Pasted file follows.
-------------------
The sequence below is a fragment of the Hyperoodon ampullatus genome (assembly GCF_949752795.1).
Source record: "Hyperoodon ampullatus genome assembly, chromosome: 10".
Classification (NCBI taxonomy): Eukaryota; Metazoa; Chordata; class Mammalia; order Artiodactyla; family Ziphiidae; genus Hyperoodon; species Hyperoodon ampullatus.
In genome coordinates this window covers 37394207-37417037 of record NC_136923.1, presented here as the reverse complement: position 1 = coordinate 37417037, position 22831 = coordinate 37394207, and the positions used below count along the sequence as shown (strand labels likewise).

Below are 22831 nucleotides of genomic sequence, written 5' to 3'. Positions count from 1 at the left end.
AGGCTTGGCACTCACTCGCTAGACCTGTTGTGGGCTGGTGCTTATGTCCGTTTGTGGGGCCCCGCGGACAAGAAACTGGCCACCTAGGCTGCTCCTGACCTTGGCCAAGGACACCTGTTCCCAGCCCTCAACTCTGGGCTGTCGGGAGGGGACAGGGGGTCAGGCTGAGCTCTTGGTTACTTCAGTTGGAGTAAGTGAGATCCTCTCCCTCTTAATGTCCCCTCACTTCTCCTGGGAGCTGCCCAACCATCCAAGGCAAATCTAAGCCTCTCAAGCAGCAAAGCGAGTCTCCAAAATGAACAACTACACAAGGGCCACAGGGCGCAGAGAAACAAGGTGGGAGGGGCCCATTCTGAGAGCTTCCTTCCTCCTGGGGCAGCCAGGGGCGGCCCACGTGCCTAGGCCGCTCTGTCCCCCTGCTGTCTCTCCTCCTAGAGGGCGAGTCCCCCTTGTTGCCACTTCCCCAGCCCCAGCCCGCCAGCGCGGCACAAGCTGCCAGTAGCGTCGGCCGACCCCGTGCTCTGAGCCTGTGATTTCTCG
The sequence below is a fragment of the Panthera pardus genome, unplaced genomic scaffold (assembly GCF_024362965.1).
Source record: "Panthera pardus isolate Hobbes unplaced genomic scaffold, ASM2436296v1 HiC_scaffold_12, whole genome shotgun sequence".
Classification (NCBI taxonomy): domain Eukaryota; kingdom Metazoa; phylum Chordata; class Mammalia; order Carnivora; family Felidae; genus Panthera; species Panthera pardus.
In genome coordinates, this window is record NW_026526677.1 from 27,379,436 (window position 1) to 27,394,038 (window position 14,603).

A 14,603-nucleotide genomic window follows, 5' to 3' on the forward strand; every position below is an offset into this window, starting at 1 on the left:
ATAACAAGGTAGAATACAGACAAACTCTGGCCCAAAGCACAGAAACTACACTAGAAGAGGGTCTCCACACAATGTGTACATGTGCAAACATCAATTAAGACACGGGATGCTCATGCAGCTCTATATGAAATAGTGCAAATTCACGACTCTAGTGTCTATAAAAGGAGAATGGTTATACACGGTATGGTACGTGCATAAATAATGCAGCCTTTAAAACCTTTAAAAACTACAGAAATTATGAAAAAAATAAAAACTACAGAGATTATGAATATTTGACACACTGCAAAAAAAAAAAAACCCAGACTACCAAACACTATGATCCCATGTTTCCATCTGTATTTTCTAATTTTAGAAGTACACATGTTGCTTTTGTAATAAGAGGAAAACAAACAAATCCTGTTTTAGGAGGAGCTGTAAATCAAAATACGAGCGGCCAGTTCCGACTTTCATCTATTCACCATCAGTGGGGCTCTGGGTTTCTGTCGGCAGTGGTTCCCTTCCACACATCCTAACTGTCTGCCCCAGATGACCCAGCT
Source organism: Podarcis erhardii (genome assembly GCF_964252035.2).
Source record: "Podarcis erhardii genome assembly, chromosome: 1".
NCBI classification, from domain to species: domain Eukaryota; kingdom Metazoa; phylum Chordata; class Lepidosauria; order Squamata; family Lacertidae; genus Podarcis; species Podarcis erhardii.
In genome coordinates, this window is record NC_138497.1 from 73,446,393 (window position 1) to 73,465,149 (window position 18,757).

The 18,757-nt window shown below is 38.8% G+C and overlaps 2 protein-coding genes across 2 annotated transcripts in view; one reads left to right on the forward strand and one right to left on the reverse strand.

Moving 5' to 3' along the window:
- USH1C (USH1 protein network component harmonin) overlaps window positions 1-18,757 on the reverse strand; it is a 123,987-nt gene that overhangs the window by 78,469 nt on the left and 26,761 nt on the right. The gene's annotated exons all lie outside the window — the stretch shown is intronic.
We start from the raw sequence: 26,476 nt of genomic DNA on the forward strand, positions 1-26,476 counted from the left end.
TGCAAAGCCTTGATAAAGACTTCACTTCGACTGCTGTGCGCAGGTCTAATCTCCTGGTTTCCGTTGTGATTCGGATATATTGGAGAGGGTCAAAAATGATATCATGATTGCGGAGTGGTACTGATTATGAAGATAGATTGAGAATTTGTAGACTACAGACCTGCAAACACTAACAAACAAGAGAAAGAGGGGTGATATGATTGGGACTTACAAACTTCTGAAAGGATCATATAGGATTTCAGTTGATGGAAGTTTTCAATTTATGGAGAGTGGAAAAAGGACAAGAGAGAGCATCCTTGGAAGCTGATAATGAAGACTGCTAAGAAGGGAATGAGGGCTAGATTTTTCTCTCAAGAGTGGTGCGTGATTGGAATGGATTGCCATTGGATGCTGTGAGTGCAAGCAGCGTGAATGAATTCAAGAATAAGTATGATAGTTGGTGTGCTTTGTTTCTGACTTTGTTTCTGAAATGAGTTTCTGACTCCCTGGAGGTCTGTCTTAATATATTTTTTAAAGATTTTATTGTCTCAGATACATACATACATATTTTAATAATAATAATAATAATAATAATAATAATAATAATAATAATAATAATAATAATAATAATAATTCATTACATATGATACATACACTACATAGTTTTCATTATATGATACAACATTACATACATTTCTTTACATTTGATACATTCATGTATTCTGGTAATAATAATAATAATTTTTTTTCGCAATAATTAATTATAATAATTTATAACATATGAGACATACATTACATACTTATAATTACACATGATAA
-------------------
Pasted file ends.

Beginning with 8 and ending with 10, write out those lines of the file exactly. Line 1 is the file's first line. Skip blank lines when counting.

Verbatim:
Source record: "Panthera pardus isolate Hobbes unplaced genomic scaffold, ASM2436296v1 HiC_scaffold_12, whole genome shotgun sequence".
Classification (NCBI taxonomy): domain Eukaryota; kingdom Metazoa; phylum Chordata; class Mammalia; order Carnivora; family Felidae; genus Panthera; species Panthera pardus.
In genome coordinates, this window is record NW_026526677.1 from 27,379,436 (window position 1) to 27,394,038 (window position 14,603).